27. Julia
    May 14, 2012

    Has any one ever addressed Whitehead’s argument for neuroplasticity as a cause of homosexuality? His argument is that the brain is capable of changing over time in response to external stimuli. As a result, the structure of the brain can shift in response to certain sexual stimuli, turning someone homosexual. He also suggest that if one can turn homosexual due to neuroplasticity, then one can turn heterosexual also. His article is called “Are Brains ‘Gay’” and it’s a refutation of the brain study done at the Karolinska Institute showing that homosexuals brains have more in common with the brains of heterosexuals of the opposite sex. I would like to hear someone address this argument.

  28. William
    May 14, 2012

    Julia, Whitehead’s theory is pure armchair theory, and pretty fatuous armchair theory at that, and is based on no empirical evidence. I am certainly no expert on brain plasticity, but if it applied to sexual orientation, homosexual men who refrain from gay sex and adopt a heterosexual lifestyle in the hope of thereby transforming their homosexual attractions into heterosexual ones would eventually be successful. They seldom or never are.

    Read here:

  29. Priya Lynn
    May 14, 2012

    Julia, as well, if that were true then virtually no men would have become gay in the first place because there historically has been a huge social stigma with being gay and strong disincentives so if one had no interest in gay sex to begin with it isn’t conceivable that one would begin and repeatedly have gay sex resulting in changing one’s brain.

  30. Timothy Kincaid
    May 14, 2012


    My theory is that homosexuality is caused by Gerber’s strained peas. I would like to hear someone address this argument.

  31. William
    May 14, 2012

    Julia, an anonymous 18th century English writer wrote a pamphlet on the reasons for the growth of homosexuality – or, as he called it, “sodomy”. He thought that it was caused by drinking tea and listening to Italian opera. Since this fits my profile, I would like to hear someone address this argument.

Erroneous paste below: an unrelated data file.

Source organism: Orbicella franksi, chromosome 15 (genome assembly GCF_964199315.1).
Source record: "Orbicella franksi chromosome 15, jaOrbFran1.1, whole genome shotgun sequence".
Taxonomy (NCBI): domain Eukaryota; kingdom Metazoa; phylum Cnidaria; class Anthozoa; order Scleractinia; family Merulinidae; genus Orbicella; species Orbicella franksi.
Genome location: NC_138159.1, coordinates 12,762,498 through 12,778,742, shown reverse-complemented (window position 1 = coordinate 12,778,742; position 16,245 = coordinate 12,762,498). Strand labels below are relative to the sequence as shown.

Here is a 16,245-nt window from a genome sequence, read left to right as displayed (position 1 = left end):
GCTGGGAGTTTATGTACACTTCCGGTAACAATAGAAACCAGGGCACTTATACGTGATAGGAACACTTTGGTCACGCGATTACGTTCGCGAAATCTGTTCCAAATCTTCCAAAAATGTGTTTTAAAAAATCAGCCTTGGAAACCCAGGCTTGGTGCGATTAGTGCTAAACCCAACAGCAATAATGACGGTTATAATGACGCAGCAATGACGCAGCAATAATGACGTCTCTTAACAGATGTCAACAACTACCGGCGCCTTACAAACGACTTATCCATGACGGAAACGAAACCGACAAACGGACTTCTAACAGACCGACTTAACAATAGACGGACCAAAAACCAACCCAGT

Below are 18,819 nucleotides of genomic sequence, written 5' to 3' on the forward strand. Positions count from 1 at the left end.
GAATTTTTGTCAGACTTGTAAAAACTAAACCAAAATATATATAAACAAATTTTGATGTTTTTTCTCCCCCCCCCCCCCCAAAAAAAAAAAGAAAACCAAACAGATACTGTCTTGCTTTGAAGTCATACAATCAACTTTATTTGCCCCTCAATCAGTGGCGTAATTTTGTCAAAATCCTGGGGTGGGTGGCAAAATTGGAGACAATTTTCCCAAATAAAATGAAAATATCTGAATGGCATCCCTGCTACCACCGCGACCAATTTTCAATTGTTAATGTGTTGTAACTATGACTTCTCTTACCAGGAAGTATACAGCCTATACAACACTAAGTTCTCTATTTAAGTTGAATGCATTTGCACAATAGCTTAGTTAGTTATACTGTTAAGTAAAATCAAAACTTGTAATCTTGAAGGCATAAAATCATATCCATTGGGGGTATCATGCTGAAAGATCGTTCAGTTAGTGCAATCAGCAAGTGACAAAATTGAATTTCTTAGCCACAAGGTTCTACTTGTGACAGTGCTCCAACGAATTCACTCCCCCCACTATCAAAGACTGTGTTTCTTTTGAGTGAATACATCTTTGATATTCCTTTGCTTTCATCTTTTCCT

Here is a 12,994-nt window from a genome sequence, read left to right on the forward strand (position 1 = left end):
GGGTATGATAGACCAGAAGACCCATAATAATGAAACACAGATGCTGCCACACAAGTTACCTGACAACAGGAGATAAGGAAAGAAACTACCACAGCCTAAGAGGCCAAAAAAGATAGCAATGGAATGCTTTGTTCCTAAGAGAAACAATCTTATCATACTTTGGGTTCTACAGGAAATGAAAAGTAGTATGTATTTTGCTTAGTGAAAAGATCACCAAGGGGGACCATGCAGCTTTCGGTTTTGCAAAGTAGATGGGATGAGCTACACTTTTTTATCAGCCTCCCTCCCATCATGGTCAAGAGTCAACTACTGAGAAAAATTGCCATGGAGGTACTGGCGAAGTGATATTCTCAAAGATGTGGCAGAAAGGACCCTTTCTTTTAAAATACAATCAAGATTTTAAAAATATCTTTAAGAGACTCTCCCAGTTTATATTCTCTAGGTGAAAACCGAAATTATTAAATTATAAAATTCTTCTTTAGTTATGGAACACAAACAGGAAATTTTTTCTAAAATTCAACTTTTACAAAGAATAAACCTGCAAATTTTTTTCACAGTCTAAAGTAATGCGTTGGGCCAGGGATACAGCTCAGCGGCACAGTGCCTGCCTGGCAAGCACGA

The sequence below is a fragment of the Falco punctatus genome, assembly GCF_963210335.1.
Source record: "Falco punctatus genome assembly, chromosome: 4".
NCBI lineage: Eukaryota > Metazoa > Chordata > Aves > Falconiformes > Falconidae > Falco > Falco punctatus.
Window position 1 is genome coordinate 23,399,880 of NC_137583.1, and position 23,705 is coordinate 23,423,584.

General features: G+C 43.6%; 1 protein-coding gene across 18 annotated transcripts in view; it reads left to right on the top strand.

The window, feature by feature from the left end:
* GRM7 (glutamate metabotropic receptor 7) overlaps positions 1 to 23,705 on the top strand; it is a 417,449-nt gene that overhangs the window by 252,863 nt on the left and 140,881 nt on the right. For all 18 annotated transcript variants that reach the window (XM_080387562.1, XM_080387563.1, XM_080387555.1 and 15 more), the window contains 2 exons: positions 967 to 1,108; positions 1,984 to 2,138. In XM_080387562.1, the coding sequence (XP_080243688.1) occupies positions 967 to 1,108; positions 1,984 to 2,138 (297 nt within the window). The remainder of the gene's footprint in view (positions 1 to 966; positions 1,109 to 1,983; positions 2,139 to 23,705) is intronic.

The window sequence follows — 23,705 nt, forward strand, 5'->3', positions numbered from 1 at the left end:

32. Julia
    May 14, 2012

    Please don’t get snippy with me. I’m not some right-wing nutjob out to prove that homosexuality is a “choice”. I am, in fact, a lesbian myself. The only reason that I ask is because I have been doing research into the biological basis for homosexuality and found that the Karolinska study on brain differences seems to be not only the most conclusive, but one of the few that addresses lesbianism. However, I was a little disheartened after reading Whitehead’s article on neuroplasticity. I scoured the internet for a refutation of his claims, but found none. That’s why I came here to ask about it. I appreciate all the non-sarcastic responses. They have cleared things up a bit. During my search, I found that Whitehead’s theory was frequently quoted by religious groups as evidence of the mutability of sexual orientation. Thus, I would love to see one of the authors of this blog write an article about it, but only if they think that it is something worth addressing.

  33. Timothy Kincaid
    May 14, 2012


    Unfortunately like so many medical studies, most research on homosexuality is on men. And while there is very little on gay women, what there is suggests that orientation may be less fixed and more flexible. So I understand your frustration.

    But don’t let Whitehead’s opinions throw you. “Neuroplasticity” is a very wonkly sounding word, but that doesn’t give it credibility. It’s his guess and he’s entitled to guess.

    However, his guesswork is not science and to refute something it must have basis. If there has been no foundational work – there there’s nothing to debunk or refute. It shares the same scientific value as my much less impressive sounding “guess” of Gerber’s Strained Peas.

    I could no more set out to disprove his notions than I could about the peas or, for that matter, that it is all God’s Plan for the universe. But the proof is, as they say, in the pudding.

    After some 40 years of ex-gay ministries and 20 years of NARTH, there are no cases of restructured neuroconnections or whatever it is that he hypothesizes. No one turned straight.

    Yeah, there are some who claim it (and, to err on the side of the possible, I’ll allow that a small handful of women who claim to now be heterosexual seem not to be either frauds or delusional) but as the head of Exodus recently said, 99.9% do not change their orientation.

    One can postulate on the aerodynamics of porcine species and theorize about velocity and wind friction, but it means nothing until pigs fly.